No one wanted anything, everyone stayed in the car and I had to fast eat my burger sitting behind the wheel and continue driving as soon as I was finished, abiding to the dark mood in the car.
A little while earlier – before the stop – one of the waiters asked me when we would arrive and I told her a certain time, which I later realized was a complete miscalculation on my part as the sat nav was set on my home and I didn’t include the dinner-stop.
Needless to say we arrived way later than I told them.
When we finally made it to Greifswald they all got out and I told them that they still owed me the 10(?) Euro for the ride, to which one of the waiters subsequently replied that due to the delayed start and the misinformation I gave them, she’d only give me five Euro and the others followed suit, intimidated by her.
At that point I was far too tired and exhausted to complain or tell them that most of it was their own fault, so I simply accepted it and just drove home – I didn’t feel like driving to Neubrandenburg, so I made a stop there and ranted at my Mum in the middle of the night about it.
With some distance to the whole thing I later pondered if it would be a good idea to create a dictionary Me-German/German-Me as I really did not understand how they could have misread my initial notification SMS…

The Morale of the Story

It’s been nearly four years and I still remember the dread and anxiety I felt during that ride and afterwards. It simply was the worst ride I had so far.
There was another one that turned ugly afterwards, when I got a bad rating by the girlfriend of a passenger for changing the destination after a discussion with BOTH passengers about what would suit them best and driving carefully (~100km/h on the motorway at times) after a Festival-weekend, but it wasn’t as bad as this one. At least the ride itself was great thanks to the other passenger that I’m still in contact with.
Long story short: You can have a lot of luck with the passengers you’re taking with you and it also can turn out badly (last minute drop out, language barriers, tense atmosphere,… ).
I certainly will keep posting my route ads if I drive alone, but after this and some other incidences I decided for myself that each of my route ads will include the following information:

  • The time is only an approximate value and can change due to different circumstances. In case of serious changes you’ll be notified.
  • If your English is better than your German: Please use it!

Better save than sorry, I guess?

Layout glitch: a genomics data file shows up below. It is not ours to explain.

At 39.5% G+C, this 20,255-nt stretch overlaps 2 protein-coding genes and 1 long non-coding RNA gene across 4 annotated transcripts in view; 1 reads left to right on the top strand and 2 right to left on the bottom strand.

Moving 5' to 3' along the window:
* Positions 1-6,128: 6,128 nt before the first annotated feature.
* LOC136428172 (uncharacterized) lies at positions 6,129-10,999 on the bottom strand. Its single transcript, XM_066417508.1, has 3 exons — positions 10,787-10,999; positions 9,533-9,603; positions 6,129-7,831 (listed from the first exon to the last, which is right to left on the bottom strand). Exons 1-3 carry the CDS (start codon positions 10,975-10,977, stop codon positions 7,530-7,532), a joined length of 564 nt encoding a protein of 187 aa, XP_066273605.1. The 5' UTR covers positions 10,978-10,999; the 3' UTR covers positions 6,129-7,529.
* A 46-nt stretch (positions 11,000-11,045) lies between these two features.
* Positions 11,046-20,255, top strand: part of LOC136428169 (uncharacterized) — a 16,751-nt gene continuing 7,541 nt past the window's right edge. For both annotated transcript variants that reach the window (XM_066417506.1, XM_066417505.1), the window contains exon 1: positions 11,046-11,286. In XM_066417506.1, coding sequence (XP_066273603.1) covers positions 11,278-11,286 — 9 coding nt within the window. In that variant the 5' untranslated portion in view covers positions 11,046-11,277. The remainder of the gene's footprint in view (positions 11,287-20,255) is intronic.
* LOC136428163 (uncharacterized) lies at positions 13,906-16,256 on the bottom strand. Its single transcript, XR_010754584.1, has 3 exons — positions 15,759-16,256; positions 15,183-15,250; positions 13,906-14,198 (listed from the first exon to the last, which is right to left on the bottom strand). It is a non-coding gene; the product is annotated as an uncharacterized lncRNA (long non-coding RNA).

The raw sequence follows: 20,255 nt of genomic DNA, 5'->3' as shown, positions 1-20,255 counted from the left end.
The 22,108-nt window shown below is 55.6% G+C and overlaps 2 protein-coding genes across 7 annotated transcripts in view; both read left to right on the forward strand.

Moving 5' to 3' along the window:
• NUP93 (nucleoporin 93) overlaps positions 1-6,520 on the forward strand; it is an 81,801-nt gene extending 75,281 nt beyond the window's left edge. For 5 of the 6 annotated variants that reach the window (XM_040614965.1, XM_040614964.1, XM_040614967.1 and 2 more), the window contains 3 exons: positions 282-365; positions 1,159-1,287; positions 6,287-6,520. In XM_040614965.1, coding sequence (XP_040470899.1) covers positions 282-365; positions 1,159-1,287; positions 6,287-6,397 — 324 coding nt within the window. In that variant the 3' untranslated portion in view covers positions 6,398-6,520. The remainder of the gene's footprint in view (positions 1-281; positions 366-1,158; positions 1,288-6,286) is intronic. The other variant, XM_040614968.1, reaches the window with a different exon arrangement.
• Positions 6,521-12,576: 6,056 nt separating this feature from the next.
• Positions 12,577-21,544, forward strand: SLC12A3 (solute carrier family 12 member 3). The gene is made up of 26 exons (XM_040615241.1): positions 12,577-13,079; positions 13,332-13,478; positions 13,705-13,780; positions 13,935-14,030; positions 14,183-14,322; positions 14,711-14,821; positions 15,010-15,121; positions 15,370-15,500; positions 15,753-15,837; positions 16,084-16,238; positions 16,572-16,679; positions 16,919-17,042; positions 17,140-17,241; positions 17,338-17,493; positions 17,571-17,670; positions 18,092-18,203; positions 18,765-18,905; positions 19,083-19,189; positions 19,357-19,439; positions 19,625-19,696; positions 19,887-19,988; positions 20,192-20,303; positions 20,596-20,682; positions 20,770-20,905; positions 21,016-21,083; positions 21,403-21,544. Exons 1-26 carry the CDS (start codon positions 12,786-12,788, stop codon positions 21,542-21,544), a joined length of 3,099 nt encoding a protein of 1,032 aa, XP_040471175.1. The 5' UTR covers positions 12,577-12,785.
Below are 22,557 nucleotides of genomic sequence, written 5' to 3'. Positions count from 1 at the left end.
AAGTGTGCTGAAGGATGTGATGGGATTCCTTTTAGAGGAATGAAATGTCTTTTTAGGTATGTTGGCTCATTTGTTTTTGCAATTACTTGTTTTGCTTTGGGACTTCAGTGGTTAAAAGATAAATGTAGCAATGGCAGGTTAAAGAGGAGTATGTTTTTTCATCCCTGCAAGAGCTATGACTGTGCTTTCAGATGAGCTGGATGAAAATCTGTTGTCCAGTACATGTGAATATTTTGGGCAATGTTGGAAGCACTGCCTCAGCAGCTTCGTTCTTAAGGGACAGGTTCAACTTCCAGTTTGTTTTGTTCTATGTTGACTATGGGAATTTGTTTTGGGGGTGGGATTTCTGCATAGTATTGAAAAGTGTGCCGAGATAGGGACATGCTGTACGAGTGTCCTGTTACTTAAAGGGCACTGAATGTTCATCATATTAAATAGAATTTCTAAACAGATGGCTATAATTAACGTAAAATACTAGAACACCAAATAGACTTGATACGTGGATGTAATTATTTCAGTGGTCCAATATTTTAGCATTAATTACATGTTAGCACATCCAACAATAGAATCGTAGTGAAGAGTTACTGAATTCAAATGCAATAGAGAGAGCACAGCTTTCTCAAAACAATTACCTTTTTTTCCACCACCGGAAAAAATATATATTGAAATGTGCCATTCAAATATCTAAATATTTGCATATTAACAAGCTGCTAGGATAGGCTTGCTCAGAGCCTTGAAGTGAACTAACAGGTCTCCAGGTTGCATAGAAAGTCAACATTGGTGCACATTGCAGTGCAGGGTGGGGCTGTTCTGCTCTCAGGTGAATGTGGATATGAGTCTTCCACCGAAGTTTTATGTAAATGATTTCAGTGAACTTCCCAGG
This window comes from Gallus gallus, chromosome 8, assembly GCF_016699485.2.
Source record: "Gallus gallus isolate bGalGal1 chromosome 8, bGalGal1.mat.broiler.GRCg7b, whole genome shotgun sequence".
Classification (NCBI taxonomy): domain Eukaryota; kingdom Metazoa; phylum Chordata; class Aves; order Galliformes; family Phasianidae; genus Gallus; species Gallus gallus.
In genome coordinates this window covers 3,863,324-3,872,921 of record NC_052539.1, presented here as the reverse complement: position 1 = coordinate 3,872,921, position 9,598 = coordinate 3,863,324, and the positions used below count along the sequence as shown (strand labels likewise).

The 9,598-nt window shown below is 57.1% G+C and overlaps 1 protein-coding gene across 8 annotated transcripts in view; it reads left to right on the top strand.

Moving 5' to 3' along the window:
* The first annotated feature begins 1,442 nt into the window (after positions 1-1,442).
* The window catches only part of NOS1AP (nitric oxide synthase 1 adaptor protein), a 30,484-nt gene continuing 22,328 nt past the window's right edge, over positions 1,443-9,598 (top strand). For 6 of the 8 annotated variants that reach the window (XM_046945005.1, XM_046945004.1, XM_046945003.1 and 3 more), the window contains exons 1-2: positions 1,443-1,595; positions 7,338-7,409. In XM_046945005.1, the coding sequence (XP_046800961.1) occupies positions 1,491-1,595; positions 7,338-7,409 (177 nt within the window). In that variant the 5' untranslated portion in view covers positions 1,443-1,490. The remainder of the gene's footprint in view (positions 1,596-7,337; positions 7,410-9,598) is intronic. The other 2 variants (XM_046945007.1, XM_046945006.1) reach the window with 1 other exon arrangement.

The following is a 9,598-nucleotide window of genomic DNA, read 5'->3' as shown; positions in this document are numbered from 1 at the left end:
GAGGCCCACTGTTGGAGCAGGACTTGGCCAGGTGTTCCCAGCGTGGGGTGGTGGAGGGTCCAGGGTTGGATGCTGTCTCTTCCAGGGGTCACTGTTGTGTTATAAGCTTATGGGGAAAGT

On the Road: Of Angel Chicken Wings and other oddities

Or (some of) my strangest travelling experiences

Those of you who follow my Blog for a while now, have probably read some of the tales falling into this category, but when I saw the Blogparade by Mit Kind im Rucksack (With Child in the Backpack) on ferngeweht, I simply couldn’t resist to participate and give you a little overview about mine and add a few I haven’t managed to write about yet.

I don’t know why, but it seems like on every journey I take – be it short ones or longer ones – something strange – or rather, ridiculous – is bound to happen, so this will only scratch the surface and I’ll mostly focus on the stuff that happened recently that I haven’t written about yet.

Sometimes these things happen, simply because the whole situation is strange to begin with.
Like when Breagit and I spontaneously decided to take a two hours train ride to Berlin, just to get some bread. Other times they happen because of the people involved, like that time I had a midnight chat in the back of my car at a Festival. Or when Black Kat and I went to a The Other (Horror Punk) concert at the Weekend of Horrors only to exit the hall into bright sunlight.

Sometimes there are other reasons…

Lost Direction

Whenever I drive somewhere for the first time and take someone with me, I always assure them:

„There is a high chance that I will take a wrong turn at some point.“

And I’m usually right.
It takes me a few times to remember a route, but when I do it’s not hard for me to follow it (or recognize it even years later), but when I use the sat nav I don’t always realize if the turn I’m taking is the right one.

But I’m good at that without proper navigation, too.
Two years ago Janzy and I went to Ireland for Halloween (I know, still lacking a travel log, I’m working on it) and for our first day we rented a car to get to our B&B in Navan and continue from there. Unfortunately my sat nav did not have maps for Ireland so we had to focus on manual maps, which wasn’t easy as the highways were a bit confusing, it was dark and we really had no idea where we were.